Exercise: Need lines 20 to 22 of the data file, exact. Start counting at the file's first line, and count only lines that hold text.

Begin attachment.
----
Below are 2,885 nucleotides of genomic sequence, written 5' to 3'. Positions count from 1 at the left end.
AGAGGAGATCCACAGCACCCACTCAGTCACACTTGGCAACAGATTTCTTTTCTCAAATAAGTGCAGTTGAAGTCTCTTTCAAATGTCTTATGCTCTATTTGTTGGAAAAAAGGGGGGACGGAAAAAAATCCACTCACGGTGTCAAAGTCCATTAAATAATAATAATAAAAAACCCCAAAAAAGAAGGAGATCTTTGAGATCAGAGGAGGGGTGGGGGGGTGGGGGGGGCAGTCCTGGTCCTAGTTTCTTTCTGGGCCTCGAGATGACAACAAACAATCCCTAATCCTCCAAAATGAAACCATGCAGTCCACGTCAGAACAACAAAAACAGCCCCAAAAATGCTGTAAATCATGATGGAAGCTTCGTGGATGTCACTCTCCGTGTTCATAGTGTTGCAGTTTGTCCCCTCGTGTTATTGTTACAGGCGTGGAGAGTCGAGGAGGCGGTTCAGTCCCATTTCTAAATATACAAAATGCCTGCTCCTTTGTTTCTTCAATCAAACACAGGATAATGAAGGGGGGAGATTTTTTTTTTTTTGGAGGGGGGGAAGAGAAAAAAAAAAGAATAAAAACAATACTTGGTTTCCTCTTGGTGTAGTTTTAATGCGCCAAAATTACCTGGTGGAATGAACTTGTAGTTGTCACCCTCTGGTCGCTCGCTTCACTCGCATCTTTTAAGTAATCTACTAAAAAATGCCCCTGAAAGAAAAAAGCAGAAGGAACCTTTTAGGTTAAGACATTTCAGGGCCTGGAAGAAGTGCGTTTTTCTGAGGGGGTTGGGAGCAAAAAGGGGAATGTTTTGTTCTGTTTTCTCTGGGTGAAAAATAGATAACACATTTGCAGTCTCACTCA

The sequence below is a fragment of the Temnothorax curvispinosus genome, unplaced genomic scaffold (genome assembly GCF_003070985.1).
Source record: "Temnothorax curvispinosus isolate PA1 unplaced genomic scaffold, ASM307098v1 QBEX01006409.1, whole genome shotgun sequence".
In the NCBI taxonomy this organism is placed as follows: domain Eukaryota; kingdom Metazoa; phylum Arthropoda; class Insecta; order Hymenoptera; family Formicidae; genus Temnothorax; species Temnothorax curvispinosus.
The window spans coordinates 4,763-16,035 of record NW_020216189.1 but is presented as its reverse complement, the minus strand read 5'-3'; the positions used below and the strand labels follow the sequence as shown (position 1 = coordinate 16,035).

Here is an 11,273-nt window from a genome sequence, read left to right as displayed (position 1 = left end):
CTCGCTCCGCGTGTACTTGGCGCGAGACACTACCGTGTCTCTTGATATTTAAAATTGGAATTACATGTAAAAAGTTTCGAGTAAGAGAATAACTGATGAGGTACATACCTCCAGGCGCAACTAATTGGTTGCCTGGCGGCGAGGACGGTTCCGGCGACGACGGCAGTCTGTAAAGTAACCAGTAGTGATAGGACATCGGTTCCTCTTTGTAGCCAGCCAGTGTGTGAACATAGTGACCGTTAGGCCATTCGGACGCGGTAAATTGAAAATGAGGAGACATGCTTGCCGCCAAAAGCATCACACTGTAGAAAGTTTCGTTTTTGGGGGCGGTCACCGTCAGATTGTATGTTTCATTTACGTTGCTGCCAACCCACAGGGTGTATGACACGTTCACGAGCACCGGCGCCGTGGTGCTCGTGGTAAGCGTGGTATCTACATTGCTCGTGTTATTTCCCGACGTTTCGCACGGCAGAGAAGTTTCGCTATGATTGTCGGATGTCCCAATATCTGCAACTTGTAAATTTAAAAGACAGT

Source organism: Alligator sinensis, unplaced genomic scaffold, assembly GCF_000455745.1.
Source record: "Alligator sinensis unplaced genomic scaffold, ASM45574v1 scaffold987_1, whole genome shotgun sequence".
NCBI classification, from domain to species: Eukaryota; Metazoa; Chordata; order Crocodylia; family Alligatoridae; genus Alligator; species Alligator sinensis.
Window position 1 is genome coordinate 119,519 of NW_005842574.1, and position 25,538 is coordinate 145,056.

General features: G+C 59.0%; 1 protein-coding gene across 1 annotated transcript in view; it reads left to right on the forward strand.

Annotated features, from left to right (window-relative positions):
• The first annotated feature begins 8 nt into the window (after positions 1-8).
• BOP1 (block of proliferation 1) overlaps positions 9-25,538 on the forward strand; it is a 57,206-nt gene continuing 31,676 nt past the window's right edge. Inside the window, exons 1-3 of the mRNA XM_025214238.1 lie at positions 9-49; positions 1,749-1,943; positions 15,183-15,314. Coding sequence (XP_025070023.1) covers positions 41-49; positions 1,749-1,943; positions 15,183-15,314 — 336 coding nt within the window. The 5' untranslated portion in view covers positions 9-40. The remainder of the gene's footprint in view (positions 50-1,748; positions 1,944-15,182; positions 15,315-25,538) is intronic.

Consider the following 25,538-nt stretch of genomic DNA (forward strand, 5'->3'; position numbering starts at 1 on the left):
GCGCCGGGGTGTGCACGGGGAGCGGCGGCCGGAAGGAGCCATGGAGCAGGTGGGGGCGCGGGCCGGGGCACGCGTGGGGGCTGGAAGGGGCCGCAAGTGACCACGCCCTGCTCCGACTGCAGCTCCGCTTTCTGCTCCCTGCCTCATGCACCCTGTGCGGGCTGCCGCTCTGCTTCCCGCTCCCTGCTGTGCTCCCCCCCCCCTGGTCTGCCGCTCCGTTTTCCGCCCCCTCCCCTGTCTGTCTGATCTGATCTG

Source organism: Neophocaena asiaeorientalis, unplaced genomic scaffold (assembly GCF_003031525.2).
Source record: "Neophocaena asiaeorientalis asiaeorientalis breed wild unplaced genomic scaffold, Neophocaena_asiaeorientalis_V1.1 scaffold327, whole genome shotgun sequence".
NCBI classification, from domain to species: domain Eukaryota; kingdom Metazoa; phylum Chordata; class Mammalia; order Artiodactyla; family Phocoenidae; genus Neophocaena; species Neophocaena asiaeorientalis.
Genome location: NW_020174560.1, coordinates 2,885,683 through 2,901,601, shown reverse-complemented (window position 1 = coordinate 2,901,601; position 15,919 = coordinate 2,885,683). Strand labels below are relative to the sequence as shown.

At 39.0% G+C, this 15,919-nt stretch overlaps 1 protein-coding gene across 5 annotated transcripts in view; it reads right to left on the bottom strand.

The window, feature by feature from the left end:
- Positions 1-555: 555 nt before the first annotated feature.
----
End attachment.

Source record: "Neophocaena asiaeorientalis asiaeorientalis breed wild unplaced genomic scaffold, Neophocaena_asiaeorientalis_V1.1 scaffold327, whole genome shotgun sequence".
NCBI classification, from domain to species: domain Eukaryota; kingdom Metazoa; phylum Chordata; class Mammalia; order Artiodactyla; family Phocoenidae; genus Neophocaena; species Neophocaena asiaeorientalis.
Genome location: NW_020174560.1, coordinates 2,885,683 through 2,901,601, shown reverse-complemented (window position 1 = coordinate 2,901,601; position 15,919 = coordinate 2,885,683). Strand labels below are relative to the sequence as shown.